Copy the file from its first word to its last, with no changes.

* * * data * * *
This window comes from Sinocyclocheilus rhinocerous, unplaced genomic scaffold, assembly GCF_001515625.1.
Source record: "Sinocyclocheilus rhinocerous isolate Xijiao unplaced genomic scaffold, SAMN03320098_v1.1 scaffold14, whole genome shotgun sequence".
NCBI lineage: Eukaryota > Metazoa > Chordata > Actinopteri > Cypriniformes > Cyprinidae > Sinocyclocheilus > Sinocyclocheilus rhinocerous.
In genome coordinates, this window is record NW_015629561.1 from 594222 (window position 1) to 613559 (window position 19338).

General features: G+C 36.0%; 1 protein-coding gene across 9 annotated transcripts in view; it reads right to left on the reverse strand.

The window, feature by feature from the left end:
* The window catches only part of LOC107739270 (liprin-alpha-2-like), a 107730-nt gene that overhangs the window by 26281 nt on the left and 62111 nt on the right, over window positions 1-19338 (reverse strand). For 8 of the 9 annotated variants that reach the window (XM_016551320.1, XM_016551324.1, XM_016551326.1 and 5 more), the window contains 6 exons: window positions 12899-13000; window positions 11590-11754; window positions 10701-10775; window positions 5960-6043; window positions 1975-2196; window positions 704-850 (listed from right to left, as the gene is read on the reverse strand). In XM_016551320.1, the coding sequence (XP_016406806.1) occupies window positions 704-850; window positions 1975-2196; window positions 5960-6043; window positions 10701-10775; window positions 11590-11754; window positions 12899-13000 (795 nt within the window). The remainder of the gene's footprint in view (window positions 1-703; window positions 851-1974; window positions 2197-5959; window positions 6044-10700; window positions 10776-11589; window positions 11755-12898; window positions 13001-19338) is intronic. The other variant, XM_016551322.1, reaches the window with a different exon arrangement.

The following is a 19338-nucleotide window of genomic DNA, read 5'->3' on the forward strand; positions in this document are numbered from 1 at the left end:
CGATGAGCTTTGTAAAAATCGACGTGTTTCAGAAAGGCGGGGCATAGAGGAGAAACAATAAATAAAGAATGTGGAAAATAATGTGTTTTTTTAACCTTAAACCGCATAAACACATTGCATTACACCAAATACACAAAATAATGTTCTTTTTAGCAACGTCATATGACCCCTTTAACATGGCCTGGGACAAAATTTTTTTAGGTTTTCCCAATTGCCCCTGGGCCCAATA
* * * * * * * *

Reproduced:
This window comes from Sinocyclocheilus rhinocerous, unplaced genomic scaffold, assembly GCF_001515625.1.
Source record: "Sinocyclocheilus rhinocerous isolate Xijiao unplaced genomic scaffold, SAMN03320098_v1.1 scaffold14, whole genome shotgun sequence".
NCBI lineage: Eukaryota > Metazoa > Chordata > Actinopteri > Cypriniformes > Cyprinidae > Sinocyclocheilus > Sinocyclocheilus rhinocerous.
In genome coordinates, this window is record NW_015629561.1 from 594222 (window position 1) to 613559 (window position 19338).

General features: G+C 36.0%; 1 protein-coding gene across 9 annotated transcripts in view; it reads right to left on the reverse strand.

The window, feature by feature from the left end:
* The window catches only part of LOC107739270 (liprin-alpha-2-like), a 107730-nt gene that overhangs the window by 26281 nt on the left and 62111 nt on the right, over window positions 1-19338 (reverse strand). For 8 of the 9 annotated variants that reach the window (XM_016551320.1, XM_016551324.1, XM_016551326.1 and 5 more), the window contains 6 exons: window positions 12899-13000; window positions 11590-11754; window positions 10701-10775; window positions 5960-6043; window positions 1975-2196; window positions 704-850 (listed from right to left, as the gene is read on the reverse strand). In XM_016551320.1, the coding sequence (XP_016406806.1) occupies window positions 704-850; window positions 1975-2196; window positions 5960-6043; window positions 10701-10775; window positions 11590-11754; window positions 12899-13000 (795 nt within the window). The remainder of the gene's footprint in view (window positions 1-703; window positions 851-1974; window positions 2197-5959; window positions 6044-10700; window positions 10776-11589; window positions 11755-12898; window positions 13001-19338) is intronic. The other variant, XM_016551322.1, reaches the window with a different exon arrangement.

The following is a 19338-nucleotide window of genomic DNA, read 5'->3' on the forward strand; positions in this document are numbered from 1 at the left end:
CGATGAGCTTTGTAAAAATCGACGTGTTTCAGAAAGGCGGGGCATAGAGGAGAAACAATAAATAAAGAATGTGGAAAATAATGTGTTTTTTTAACCTTAAACCGCATAAACACATTGCATTACACCAAATACACAAAATAATGTTCTTTTTAGCAACGTCATATGACCCCTTTAACATGGCCTGGGACAAAATTTTTTTAGGTTTTCCCAATTGCCCCTGGGCCCAATA